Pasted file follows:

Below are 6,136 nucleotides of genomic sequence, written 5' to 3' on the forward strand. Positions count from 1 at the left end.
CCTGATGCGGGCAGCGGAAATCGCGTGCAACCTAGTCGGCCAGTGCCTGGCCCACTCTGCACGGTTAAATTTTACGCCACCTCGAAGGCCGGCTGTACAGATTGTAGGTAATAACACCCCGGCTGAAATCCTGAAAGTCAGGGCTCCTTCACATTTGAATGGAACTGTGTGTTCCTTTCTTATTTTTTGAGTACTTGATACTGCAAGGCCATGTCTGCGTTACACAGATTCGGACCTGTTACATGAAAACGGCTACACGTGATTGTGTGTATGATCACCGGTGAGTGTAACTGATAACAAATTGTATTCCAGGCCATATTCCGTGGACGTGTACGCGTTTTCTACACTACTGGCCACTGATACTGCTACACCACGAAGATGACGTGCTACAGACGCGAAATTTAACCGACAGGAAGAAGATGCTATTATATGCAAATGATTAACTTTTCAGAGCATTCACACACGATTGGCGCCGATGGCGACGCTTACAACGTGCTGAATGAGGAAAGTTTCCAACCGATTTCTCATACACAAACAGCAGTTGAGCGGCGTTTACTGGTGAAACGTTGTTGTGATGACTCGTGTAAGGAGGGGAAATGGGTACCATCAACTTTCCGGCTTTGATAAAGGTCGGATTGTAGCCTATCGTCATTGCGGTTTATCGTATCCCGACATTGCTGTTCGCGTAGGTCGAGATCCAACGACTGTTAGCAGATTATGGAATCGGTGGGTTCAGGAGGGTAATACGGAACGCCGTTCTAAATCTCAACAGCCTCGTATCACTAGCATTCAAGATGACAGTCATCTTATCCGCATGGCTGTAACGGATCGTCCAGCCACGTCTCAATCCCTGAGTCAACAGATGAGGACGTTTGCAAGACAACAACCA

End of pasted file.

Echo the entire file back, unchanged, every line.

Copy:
Below are 6,136 nucleotides of genomic sequence, written 5' to 3' on the forward strand. Positions count from 1 at the left end.
CCTGATGCGGGCAGCGGAAATCGCGTGCAACCTAGTCGGCCAGTGCCTGGCCCACTCTGCACGGTTAAATTTTACGCCACCTCGAAGGCCGGCTGTACAGATTGTAGGTAATAACACCCCGGCTGAAATCCTGAAAGTCAGGGCTCCTTCACATTTGAATGGAACTGTGTGTTCCTTTCTTATTTTTTGAGTACTTGATACTGCAAGGCCATGTCTGCGTTACACAGATTCGGACCTGTTACATGAAAACGGCTACACGTGATTGTGTGTATGATCACCGGTGAGTGTAACTGATAACAAATTGTATTCCAGGCCATATTCCGTGGACGTGTACGCGTTTTCTACACTACTGGCCACTGATACTGCTACACCACGAAGATGACGTGCTACAGACGCGAAATTTAACCGACAGGAAGAAGATGCTATTATATGCAAATGATTAACTTTTCAGAGCATTCACACACGATTGGCGCCGATGGCGACGCTTACAACGTGCTGAATGAGGAAAGTTTCCAACCGATTTCTCATACACAAACAGCAGTTGAGCGGCGTTTACTGGTGAAACGTTGTTGTGATGACTCGTGTAAGGAGGGGAAATGGGTACCATCAACTTTCCGGCTTTGATAAAGGTCGGATTGTAGCCTATCGTCATTGCGGTTTATCGTATCCCGACATTGCTGTTCGCGTAGGTCGAGATCCAACGACTGTTAGCAGATTATGGAATCGGTGGGTTCAGGAGGGTAATACGGAACGCCGTTCTAAATCTCAACAGCCTCGTATCACTAGCATTCAAGATGACAGTCATCTTATCCGCATGGCTGTAACGGATCGTCCAGCCACGTCTCAATCCCTGAGTCAACAGATGAGGACGTTTGCAAGACAACAACCA